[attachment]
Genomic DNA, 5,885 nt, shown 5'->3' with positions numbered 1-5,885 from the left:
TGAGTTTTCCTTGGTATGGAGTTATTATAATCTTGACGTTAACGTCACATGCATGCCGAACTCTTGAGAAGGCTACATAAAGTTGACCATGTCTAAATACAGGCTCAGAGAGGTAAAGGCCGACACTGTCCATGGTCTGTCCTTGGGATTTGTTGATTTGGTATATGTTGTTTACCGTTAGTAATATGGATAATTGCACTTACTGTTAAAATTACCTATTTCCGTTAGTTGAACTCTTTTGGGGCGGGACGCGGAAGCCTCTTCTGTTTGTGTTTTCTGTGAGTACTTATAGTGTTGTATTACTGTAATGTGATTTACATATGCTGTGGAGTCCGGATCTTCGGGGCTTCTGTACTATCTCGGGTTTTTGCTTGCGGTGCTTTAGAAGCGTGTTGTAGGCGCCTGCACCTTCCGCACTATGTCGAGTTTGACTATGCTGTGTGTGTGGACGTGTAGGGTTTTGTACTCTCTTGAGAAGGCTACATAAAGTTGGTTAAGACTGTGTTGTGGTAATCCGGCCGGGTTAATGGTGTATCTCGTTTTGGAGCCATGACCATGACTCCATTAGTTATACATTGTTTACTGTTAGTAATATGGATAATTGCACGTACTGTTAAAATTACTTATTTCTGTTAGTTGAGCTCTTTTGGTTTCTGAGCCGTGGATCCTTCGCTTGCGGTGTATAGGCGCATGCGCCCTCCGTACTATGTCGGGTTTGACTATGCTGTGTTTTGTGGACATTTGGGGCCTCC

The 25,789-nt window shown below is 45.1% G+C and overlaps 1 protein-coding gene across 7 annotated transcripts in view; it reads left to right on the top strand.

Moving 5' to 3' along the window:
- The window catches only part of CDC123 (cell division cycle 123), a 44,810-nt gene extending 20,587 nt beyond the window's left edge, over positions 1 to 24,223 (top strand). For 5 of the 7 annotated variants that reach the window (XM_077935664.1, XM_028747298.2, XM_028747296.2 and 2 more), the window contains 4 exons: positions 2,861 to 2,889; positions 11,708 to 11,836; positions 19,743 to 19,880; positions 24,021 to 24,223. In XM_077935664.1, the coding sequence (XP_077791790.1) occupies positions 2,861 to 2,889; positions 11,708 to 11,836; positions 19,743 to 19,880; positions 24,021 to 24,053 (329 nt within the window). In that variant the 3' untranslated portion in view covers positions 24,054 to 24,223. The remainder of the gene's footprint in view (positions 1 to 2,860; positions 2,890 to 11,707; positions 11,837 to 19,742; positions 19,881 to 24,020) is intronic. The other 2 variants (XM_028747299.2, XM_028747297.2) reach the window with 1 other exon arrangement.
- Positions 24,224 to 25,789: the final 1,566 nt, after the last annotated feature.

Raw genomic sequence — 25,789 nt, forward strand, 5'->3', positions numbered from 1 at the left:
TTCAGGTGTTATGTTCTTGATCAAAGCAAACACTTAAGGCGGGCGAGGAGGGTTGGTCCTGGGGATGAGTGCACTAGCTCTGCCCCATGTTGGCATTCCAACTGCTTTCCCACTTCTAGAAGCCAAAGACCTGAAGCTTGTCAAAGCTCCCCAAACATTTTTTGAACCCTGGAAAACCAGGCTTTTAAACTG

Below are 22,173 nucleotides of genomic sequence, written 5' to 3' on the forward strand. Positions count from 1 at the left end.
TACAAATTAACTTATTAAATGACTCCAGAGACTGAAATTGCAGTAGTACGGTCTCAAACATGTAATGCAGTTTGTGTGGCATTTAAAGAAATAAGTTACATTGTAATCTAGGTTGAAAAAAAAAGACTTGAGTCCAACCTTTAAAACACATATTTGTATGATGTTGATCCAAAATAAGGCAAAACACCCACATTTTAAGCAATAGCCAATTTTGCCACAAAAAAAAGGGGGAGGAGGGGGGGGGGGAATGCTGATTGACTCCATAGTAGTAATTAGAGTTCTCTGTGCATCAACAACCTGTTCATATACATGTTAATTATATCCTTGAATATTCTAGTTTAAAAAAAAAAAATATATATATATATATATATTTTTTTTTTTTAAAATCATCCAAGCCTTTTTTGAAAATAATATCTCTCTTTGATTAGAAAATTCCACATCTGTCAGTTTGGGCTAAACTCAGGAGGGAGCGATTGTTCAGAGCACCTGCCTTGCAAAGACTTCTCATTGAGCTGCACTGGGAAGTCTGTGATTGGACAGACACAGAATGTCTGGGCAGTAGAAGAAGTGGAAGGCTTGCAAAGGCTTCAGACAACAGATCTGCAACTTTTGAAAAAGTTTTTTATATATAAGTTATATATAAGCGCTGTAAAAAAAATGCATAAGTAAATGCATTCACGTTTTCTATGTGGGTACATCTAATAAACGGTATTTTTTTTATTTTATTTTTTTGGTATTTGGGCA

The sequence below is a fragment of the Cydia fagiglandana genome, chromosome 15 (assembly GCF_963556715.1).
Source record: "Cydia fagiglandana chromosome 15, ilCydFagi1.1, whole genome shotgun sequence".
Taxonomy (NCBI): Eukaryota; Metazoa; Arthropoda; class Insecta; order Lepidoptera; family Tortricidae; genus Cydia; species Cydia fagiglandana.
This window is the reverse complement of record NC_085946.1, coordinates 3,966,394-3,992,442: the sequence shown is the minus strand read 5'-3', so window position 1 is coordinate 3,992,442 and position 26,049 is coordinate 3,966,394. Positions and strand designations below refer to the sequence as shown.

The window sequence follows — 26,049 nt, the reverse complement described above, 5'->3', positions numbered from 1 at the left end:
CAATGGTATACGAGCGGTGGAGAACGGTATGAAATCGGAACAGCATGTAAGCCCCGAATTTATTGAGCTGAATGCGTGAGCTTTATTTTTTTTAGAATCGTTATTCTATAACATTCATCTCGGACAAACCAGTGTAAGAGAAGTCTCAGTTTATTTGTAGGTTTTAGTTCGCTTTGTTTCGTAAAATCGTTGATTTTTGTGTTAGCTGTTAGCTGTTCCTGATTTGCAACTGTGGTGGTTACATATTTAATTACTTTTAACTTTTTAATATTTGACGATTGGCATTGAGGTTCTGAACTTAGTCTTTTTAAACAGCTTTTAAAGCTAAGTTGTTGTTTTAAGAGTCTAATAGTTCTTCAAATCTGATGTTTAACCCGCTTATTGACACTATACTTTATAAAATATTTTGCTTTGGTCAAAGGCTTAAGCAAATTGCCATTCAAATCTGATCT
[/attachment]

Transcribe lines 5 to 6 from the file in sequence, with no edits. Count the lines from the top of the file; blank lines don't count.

- The window catches only part of CDC123 (cell division cycle 123), a 44,810-nt gene extending 20,587 nt beyond the window's left edge, over positions 1 to 24,223 (top strand). For 5 of the 7 annotated variants that reach the window (XM_077935664.1, XM_028747298.2, XM_028747296.2 and 2 more), the window contains 4 exons: positions 2,861 to 2,889; positions 11,708 to 11,836; positions 19,743 to 19,880; positions 24,021 to 24,223. In XM_077935664.1, the coding sequence (XP_077791790.1) occupies positions 2,861 to 2,889; positions 11,708 to 11,836; positions 19,743 to 19,880; positions 24,021 to 24,053 (329 nt within the window). In that variant the 3' untranslated portion in view covers positions 24,054 to 24,223. The remainder of the gene's footprint in view (positions 1 to 2,860; positions 2,890 to 11,707; positions 11,837 to 19,742; positions 19,881 to 24,020) is intronic. The other 2 variants (XM_028747299.2, XM_028747297.2) reach the window with 1 other exon arrangement.
- Positions 24,224 to 25,789: the final 1,566 nt, after the last annotated feature.